How not to ruin Thanksgiving talking politics

How not to ruin Thanksgiving talking politics
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It’s that time of year again: we come together with relatives and acquaintances across the Thanksgiving table to share a meal and, we hope, find thankfulness for each other.

The Washington Post recently highlighted the results of a UCLA and Washington State University study that found, relative to the year before, politically divided families shortened Thanksgiving dinner by 20-30 minutes last year, following the divisive presidential election. This is a shame. Thanksgiving dinner, awkward though it may sometimes be, is a rare opportunity for each of us to focus on the simple and constructive act of putting aside our phones, saying no to Netflix, and seeing what we can discover to enjoy about each other.

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So even if you don’t feel like focusing on politics this Thanksgiving, what can you do to connect with family, acquaintances or friends who may not define themselves in the way you do, whether because of age, gender, experience, role in the family or community, profession, economic circumstances, race or religion? Practicing the three “Ds” is a great start — détente, discomfort and dialogue.

 

1. Détente: Remember that conversation is not necessarily compromise; speaking with someone you don’t relate to or listening to someone you don’t agree with isn’t necessarily selling out.

In fact, only by starting from an initial détente and proceeding with the conversation can you learn whether there might be areas of unanticipated connection on which you can build together. And non-confrontational questions don’t inevitably produce boring responses. For example, asking “What’s your least favorite time of day and why?” can lead a freshman away at college, a senior citizen and a new community arrival to discover that all struggle with loneliness on long Sunday afternoons when family is absent and diversions are few.

2. Discomfort: No question about it, it can be awkward to start and sustain conversations with people you see infrequently who may not be similarly situated. Your first impulse may be to minimize such discomfort by putting your head down, tackling your turkey and getting out. While understandable, giving in to this impulse minimizes the chance of finding unexpected joy and connection.

Instead of avoiding the awkwardness of starting dinner table conversations, view it as an opportunity to learn and grow. Try to think from the perspective of your dinner companion, at least enough to come up with a topic or question you’d be interested in hearing them address. Practice this imaginative exercise by switching places between courses, literally changing perspectives and using each moment of new discomfort to re-engage in the art of bridging into conversation.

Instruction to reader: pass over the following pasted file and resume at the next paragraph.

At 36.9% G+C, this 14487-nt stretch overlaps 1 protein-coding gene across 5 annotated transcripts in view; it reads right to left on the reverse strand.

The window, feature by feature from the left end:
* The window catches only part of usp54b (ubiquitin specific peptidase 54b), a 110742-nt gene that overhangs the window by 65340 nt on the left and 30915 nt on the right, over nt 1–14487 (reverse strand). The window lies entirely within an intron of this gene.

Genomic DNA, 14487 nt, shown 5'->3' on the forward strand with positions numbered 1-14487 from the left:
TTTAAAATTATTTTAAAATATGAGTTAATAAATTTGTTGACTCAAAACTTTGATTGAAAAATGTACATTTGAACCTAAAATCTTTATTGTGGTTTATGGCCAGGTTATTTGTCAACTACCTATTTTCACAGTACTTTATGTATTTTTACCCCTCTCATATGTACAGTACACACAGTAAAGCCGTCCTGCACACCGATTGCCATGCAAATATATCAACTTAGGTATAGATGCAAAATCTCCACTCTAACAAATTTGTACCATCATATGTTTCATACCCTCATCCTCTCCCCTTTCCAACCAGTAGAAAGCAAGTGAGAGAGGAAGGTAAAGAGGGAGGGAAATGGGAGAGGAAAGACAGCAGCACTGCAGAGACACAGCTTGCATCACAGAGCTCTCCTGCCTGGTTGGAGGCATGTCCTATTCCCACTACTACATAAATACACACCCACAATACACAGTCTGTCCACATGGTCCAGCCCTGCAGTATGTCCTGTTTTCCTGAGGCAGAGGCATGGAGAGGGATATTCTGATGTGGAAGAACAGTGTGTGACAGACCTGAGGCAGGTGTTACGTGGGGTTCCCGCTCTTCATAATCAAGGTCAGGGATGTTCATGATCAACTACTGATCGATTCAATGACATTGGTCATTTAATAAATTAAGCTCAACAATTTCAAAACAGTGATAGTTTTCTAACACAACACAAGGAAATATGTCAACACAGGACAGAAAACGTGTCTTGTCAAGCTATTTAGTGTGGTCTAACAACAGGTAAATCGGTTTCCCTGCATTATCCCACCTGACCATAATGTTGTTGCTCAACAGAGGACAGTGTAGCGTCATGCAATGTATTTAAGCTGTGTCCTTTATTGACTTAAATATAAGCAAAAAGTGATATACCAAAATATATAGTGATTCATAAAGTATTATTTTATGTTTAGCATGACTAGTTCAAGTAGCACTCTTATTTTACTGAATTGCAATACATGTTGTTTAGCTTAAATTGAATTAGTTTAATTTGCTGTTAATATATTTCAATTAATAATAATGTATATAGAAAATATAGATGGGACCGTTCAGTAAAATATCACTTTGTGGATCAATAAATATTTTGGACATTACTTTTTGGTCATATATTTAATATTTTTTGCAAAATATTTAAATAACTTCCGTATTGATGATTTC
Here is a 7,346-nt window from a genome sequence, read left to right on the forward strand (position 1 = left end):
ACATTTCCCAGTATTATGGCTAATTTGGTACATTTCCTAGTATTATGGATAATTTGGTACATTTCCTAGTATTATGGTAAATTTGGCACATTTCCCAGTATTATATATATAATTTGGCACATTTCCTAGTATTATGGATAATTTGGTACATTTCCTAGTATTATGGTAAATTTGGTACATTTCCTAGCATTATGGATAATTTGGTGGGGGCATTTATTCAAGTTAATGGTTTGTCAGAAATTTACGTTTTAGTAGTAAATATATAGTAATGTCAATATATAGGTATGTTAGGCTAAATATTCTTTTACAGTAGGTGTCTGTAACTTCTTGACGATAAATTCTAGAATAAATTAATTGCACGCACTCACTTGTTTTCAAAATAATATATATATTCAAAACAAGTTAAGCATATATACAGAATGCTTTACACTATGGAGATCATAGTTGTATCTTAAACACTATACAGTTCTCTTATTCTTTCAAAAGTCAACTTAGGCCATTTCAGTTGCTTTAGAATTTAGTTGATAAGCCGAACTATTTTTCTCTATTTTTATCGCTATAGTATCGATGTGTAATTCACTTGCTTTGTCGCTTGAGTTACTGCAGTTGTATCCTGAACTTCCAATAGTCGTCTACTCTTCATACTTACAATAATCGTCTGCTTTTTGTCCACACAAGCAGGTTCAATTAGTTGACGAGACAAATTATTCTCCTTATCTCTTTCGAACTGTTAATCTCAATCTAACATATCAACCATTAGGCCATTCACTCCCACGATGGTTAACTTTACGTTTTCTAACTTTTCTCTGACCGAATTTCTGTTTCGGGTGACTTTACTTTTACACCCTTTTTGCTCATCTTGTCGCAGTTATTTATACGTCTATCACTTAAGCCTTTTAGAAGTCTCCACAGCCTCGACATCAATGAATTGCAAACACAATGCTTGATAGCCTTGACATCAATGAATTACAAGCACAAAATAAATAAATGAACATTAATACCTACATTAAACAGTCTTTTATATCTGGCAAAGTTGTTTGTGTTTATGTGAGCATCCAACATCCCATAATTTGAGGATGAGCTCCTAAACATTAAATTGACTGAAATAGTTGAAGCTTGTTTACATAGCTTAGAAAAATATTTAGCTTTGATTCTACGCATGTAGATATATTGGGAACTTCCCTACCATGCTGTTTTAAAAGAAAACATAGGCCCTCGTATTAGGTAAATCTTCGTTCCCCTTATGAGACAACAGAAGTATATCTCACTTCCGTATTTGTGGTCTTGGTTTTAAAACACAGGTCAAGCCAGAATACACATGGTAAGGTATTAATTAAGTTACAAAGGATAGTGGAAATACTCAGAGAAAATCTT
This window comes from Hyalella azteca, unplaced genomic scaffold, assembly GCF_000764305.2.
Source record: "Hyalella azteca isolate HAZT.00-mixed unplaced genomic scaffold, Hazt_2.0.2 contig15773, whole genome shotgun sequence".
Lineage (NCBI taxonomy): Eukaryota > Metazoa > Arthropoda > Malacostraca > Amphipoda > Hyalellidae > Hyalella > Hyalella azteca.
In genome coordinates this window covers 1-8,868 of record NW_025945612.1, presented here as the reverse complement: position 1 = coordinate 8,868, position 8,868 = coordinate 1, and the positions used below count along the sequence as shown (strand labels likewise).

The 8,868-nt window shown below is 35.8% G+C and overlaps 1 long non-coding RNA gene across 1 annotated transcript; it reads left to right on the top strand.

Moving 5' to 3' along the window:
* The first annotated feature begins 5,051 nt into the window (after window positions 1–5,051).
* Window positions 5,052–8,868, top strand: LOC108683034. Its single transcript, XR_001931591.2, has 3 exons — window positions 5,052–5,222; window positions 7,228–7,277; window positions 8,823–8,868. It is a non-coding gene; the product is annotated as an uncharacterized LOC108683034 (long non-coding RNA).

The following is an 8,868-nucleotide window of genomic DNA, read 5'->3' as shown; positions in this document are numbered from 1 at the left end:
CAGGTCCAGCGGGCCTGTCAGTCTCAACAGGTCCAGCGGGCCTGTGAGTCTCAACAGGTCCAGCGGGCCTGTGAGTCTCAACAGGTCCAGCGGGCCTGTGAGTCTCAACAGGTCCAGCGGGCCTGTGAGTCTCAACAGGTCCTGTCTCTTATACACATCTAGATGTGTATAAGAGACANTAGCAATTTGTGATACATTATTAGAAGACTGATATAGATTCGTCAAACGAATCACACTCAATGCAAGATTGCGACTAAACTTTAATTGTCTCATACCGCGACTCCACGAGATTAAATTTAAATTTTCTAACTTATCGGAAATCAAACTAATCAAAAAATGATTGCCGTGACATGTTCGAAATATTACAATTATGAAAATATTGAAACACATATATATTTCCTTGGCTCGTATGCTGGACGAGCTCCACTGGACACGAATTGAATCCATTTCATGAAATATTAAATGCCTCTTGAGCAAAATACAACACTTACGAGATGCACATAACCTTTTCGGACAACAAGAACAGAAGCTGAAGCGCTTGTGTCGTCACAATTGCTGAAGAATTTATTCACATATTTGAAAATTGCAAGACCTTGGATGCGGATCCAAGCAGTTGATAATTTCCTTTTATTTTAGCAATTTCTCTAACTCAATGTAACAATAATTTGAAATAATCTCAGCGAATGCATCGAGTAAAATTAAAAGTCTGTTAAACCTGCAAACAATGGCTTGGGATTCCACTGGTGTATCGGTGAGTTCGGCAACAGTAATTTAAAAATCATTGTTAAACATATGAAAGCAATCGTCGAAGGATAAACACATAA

It’s Thanksgiving, so if you’re faced with a particularly silent or off-putting companion try a question about memories or norms associated with meals — ask the newcomer what food they most miss and why, the older person what they ate as a child, the grade schooler how they feel about Italian Dunkers. You’ll learn more about them and the experiences that have shaped them than you anticipated.

3. Dialogue: Sometimes all it takes to realize that we have more common ground than we may think is recognizing that we don’t all use words in the same way. Only by engaging in dialogue can we understand its limitations.

Even if what they say seems relatively straightforward, ask your dining companions what they mean by their responses rather than assuming you know. Or start a conversation about common expressions and what they mean to each of us. When I moved to Minnesota, one of my fifth-generation Minnesotan colleagues told me I’d only truly understand my new neighbors when I could distinguish between “pretty good” and “not too bad.” Now 20 years later, I‘m still working on that. And when I write references for students who are applying to opportunities in the U.K., where I lived and taught for some years, I know that if I say they’re “competent” performers the recipient will understand it’s dizzying praise, whereas if I wrote that for an American audience they’d assume the opposite. 

Thanksgiving dinner, awkward though it may be sometimes, is a rare opportunity for each of us to focus on the simple and constructive act of finding out whether there might be more than we already know to enjoy and connect within each other. We don’t need to tackle the hard stuff of politics to do this. 

Understanding others’ experiences better, even in small ways, can help us see how to work together to make our families and communities what we want them to be. Without insights (even small ones) into how the things that are important to you came to be so, I can’t appreciate, persuade or seek change with you — whether that’s healing festering family grievances, or creating a broader social impact.

So, this Thanksgiving, I plan to take a deep breath before dinner; try to put aside personal anxieties and positional prejudices, fears and presuppositions; let myself believe, if only until we’ve finished the pumpkin pie, that we can, through this annual ritual, discover more about each other and ourselves.

Whether or not the conversation ends on a positive note, I’ll be happy when I leave the table: at worst, to escape; at best, to have found out that we can create more together than we can each stuck in our own places.

Vanessa Laird is the executive director of the University of Minnesota’s Center for Integrative Leadership and is on the faculty of the Humphrey School of Public Affairs, teaching multisector leadership and health law.